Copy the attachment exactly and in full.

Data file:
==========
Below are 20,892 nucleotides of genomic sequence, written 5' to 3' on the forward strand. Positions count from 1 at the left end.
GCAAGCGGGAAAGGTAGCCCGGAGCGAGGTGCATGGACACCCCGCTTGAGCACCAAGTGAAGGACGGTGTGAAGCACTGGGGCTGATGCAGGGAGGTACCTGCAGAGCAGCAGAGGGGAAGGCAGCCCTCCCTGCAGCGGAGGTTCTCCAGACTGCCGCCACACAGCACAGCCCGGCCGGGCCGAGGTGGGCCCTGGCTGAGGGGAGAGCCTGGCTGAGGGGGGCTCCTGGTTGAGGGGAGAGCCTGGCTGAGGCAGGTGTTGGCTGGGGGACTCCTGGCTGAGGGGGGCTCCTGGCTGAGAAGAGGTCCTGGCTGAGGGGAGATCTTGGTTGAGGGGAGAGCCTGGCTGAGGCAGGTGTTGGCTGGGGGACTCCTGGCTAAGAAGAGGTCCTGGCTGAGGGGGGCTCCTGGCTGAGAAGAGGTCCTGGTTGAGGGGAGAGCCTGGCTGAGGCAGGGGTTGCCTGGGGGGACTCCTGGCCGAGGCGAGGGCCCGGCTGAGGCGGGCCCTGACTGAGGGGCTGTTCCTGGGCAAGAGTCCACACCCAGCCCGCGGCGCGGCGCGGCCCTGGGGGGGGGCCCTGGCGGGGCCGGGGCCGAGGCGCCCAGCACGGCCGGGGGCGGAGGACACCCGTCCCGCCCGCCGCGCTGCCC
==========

Below are 20,892 nucleotides of genomic sequence, written 5' to 3' on the forward strand. Positions count from 1 at the left end.
GCAAGCGGGAAAGGTAGCCCGGAGCGAGGTGCATGGACACCCCGCTTGAGCACCAAGTGAAGGACGGTGTGAAGCACTGGGGCTGATGCAGGGAGGTACCTGCAGAGCAGCAGAGGGGAAGGCAGCCCTCCCTGCAGCGGAGGTTCTCCAGACTGCCGCCACACAGCACAGCCCGGCCGGGCCGAGGTGGGCCCTGGCTGAGGGGAGAGCCTGGCTGAGGGGGGCTCCTGGTTGAGGGGAGAGCCTGGCTGAGGCAGGTGTTGGCTGGGGGACTCCTGGCTGAGGGGGGCTCCTGGCTGAGAAGAGGTCCTGGCTGAGGGGAGATCTTGGTTGAGGGGAGAGCCTGGCTGAGGCAGGTGTTGGCTGGGGGACTCCTGGCTAAGAAGAGGTCCTGGCTGAGGGGGGCTCCTGGCTGAGAAGAGGTCCTGGTTGAGGGGAGAGCCTGGCTGAGGCAGGGGTTGCCTGGGGGGACTCCTGGCCGAGGCGAGGGCCCGGCTGAGGCGGGCCCTGACTGAGGGGCTGTTCCTGGGCAAGAGTCCACACCCAGCCCGCGGCGCGGCGCGGCCCTGGGGGGGGGCCCTGGCGGGGCCGGGGCCGAGGCGCCCAGCACGGCCGGGGGCGGAGGACACCCGTCCCGCCCGCCGCGCTGCCC